This popular app allows you to listen to conventional, Internet and even some Weather Radio stations when and where available. You can even listen to podcasts of your favourite radio shows if you like and maybe even audio books, To help you pass the time in the monotony of a commute or while waiting in the waiting room for an appointment.

Météo – Canadian Weather by North Bits Solutions Ltd.

This is another app designed for Canadians and is available in both English and French. It is similar to the Degrees Pro app and some of the others on this list. It does offer an in app purchase, allowing you to be a patron but this is completely voluntary. Patronage does not open up anything else besides what is available in the app. All it really does is help the person who operates the app with covering the cost for servers, updating The app and just keeping the app going.

Atmosphérique Pro – Canadian Weather from EC by Quadrant Newmedia Corp.

Radar Eh – Canada radar & alerts app using Environment Canada radar data by Zhao Han

WeatherEh – using Environment Canada weather data to show Canada weather forecast & radar by Zhao Han

This app is similar to an earlier app in this list but, it also provides updates to: weather statements, watches, warnings and also alert you when they have ended. The author would recommend anybody who is CANWARN Trained and has an iPhone, to purchase this app so they can be kept up-to-date accurately in real time, with severe weather alerts via push notifications.
Weather Nets on Ham Radio from Daryl Stout WX1DER

a) VoIP Skywarn Hurricane Prep Net — Meets at 8pm Eastern, 7pm Central, 6pm Mountain, 5pm Pacific Time, on the *WX_TALK* Echolink Conference Server…Echolink Node 7203, and IRLP Node 9219.

During the off-season hurricane months from December through May, the net meets on the FIRST SATURDAY of the month ONLY. During the Atlantic Hurricane Season, from June through November, the net meets WEEKLY, at 8pm Eastern, 7pm Central, 6pm Mountain, and 5pm Pacific Time.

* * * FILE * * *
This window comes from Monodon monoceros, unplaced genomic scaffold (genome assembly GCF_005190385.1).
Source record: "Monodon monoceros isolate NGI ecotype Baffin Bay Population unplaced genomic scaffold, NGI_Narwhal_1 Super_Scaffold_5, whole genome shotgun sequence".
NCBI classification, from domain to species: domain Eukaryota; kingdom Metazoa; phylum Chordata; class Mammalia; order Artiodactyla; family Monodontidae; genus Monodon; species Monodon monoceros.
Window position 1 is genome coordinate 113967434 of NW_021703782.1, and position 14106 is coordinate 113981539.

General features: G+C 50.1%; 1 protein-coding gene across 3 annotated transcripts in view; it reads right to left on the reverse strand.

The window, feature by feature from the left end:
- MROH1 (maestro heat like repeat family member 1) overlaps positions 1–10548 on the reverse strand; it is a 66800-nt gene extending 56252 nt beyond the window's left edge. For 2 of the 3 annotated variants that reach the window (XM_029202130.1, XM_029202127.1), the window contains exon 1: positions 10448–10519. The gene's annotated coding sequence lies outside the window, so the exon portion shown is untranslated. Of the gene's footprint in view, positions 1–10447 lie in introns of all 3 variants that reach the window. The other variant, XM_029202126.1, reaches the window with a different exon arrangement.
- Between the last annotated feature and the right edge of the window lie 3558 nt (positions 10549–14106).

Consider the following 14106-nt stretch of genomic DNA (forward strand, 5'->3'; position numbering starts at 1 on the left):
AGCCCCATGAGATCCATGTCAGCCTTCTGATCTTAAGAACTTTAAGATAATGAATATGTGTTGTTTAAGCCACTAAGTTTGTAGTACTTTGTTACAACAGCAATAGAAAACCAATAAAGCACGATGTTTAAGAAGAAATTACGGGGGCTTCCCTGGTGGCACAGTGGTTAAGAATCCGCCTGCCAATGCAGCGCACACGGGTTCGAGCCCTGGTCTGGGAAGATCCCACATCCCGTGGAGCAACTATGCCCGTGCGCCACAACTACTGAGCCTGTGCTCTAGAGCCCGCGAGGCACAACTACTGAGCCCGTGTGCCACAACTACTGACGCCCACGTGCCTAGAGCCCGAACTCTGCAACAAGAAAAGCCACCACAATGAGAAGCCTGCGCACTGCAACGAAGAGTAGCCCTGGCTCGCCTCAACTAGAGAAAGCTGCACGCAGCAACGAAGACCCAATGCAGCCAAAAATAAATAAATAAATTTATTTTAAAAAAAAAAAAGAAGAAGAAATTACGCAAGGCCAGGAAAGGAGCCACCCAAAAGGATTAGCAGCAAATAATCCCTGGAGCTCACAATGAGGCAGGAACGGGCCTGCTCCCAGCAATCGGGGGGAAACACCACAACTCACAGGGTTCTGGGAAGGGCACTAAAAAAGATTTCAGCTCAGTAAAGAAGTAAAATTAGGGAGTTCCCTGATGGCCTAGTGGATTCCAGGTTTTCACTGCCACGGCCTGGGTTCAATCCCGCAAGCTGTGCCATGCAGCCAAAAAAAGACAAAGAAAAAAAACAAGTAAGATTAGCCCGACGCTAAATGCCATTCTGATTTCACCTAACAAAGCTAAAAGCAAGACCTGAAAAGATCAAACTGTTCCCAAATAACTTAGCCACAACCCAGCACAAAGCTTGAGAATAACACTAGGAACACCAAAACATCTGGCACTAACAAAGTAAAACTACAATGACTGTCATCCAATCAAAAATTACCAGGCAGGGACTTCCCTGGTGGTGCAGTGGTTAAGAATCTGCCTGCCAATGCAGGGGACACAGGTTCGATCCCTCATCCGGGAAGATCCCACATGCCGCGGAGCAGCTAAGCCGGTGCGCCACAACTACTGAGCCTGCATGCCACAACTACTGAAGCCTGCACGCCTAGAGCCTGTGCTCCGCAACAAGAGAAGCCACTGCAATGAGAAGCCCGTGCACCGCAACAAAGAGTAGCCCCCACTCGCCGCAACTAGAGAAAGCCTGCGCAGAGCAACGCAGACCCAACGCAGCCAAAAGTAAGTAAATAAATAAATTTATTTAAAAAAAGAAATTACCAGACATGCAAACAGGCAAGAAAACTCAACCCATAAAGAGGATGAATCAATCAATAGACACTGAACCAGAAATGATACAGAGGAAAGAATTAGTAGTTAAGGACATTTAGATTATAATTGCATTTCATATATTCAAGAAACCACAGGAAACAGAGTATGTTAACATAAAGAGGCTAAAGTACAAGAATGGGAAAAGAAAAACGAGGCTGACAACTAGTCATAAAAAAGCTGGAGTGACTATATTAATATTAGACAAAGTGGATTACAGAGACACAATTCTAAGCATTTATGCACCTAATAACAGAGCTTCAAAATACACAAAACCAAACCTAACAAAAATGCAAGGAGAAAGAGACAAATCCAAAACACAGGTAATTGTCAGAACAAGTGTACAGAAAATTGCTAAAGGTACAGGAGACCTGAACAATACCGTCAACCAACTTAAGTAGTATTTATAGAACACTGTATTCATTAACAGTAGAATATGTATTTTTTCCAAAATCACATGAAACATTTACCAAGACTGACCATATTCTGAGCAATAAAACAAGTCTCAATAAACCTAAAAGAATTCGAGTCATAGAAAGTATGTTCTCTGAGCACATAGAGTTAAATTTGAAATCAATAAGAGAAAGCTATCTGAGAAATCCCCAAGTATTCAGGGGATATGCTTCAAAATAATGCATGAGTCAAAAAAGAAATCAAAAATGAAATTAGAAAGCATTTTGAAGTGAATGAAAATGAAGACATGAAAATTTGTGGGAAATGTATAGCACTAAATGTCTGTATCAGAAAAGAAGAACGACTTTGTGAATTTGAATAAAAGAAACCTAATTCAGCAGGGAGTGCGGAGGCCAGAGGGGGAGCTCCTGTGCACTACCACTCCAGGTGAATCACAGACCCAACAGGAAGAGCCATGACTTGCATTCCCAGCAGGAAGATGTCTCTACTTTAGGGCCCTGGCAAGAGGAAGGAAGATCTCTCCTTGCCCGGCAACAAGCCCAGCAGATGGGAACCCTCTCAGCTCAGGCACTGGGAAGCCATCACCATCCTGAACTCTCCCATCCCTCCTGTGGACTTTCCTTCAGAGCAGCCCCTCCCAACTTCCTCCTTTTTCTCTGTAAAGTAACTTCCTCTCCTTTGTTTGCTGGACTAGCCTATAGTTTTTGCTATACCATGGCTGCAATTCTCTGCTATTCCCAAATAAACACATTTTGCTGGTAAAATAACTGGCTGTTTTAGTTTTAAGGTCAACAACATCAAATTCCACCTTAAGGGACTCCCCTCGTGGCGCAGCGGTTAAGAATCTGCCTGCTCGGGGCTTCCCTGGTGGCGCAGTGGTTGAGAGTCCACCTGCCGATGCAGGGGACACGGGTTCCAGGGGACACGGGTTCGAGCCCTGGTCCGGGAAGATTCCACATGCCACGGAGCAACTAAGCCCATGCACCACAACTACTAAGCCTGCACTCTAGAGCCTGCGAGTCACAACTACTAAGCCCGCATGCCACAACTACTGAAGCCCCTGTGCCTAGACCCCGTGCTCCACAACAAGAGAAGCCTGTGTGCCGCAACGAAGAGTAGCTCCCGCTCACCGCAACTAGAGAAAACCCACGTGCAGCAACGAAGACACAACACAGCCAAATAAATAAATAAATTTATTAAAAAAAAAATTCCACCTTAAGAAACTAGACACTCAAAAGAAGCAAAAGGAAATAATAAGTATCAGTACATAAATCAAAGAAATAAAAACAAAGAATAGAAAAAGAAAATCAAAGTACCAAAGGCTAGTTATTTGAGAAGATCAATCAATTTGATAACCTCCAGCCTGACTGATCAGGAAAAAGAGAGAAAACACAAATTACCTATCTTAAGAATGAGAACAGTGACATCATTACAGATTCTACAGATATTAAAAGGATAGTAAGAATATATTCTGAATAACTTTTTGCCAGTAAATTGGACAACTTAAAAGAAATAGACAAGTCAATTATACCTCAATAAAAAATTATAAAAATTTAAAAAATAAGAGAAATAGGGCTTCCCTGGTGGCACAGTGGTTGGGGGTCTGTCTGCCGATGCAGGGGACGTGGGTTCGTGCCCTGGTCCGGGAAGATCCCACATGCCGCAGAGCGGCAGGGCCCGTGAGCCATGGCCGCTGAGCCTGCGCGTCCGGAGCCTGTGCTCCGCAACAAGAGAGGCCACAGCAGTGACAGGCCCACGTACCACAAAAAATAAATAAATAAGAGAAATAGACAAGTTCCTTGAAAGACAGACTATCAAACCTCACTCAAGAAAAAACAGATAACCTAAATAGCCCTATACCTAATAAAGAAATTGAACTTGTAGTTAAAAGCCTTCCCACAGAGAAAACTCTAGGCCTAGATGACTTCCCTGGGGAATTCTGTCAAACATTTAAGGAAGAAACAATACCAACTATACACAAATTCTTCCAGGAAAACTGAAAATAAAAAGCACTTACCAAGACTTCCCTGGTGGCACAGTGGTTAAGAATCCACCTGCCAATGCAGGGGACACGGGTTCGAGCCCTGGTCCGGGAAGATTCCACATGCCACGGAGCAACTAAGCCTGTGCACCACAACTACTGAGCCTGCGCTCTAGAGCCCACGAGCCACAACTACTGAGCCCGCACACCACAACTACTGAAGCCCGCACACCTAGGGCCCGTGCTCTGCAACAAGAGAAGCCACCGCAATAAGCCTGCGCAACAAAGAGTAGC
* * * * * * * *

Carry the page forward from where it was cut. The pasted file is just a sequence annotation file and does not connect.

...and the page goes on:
Also, note that on the first Saturday of December, the net is ONE HOUR EARLIER…at 7pm Eastern, 6pm Central, 5pm Mountain, and 5pm Pacific Time. This is so at the conclusion of Skywarn Recognition Day, stations don’t have to wait for the net to occur.

Further details are at http://www.voipwx.netb)

Southeast US D-Star Weather Net — Meets at 9pm Eastern, 8pm Central, 7pm Mountain, and 6pm Pacific, every Sunday night, on Reflector 2, Port A. The net also meets on the Southeast US D-Star Weather Net Ratflector on D-Rats.

Further details are at

Lastly, stations can get a list of selected D-Star Nets during the week by sending an email to me at — and again, a list of selected Echolink Nets is at

Daryl Stout, WX1DER, Net Control

VoIP Skywarn Hurricane Prep Net

Southeast US D-Star Weather Net

Certified Skywarn Severe Storm Spotter
The official Weather Radio Listeners Newsletter Twitter Account

There are many reliable manufacturers and retailers of Weather Radios sold in Canada and the USA. Below is a list of the recommended models currently for sale. Note: This list of suggested

weather radios is strictly for informational purposes, and not as an endorsement of any specific

model or manufacturer.

Midland Radio Corporation WR-300, W-r100B, WR-120, HH54VP, HH54VP2, ER102, Er300, ER310, EH55VP, Nautico 3, WR-11 and WR-400 are all manufactured by Midland and sold in North America.

Oregon Scientific W-R601, W-R203 and W-R602 are currently sold in North America.

Uniden Corporation BC75XLT, BC95XLT, BC125AT, BC346XT, BCT15X, BCD996XT, Homepatrol, BC436HP, BC536HP and BCD396XT are currently sold in North America.

Sangean USA CL100, DT400,, DT500, MMR88, PR-D4W and PRD9W are manufactured by Sangean and currently sold in North America.

Reecom Electronics Inc R-1630, R-1650, R-200 and R-500 are manufactured by Reecom and currently sold in North America.

Kaito Electronics Inc KA500, KA101 and KA600 are currently sold in North America.

Alert Works Alert Works desktop model EAR-10 is currently sold in North America.

If you have any comments or suggestions, or if you wish to submit an article, please email the author Gord at OR at OR

We also encourage you to visit and you can also follow him on Twitter @WxrNewsletter @BlindGordie or @VA3WXA. Also, check out his blog at You can also contact me on Skype and my Skype name is blindgordie.
I would like to give special thanks to those who made contributions to this 20th issue as follows: Daryl Stout WX1DER, Marc-Antoine Chabot, Bob Robichaud VE1MBR, Midland Radio Corporation, Dennis T. Paganin VA3DTP (our faithful web master and Co-Editor), Malcolm Kendal VE3BGD, Jim Langille VE1JBL, Gregory Zwicker, Phil Chadwick, Geoff Coulson and Marc Fitkin for their help and contributions to the newsletter, among others.
Sincerely, Gord The Old Reliable.VA3WXA

Gord pictured above in his red jacket at a amateur radio hamfest.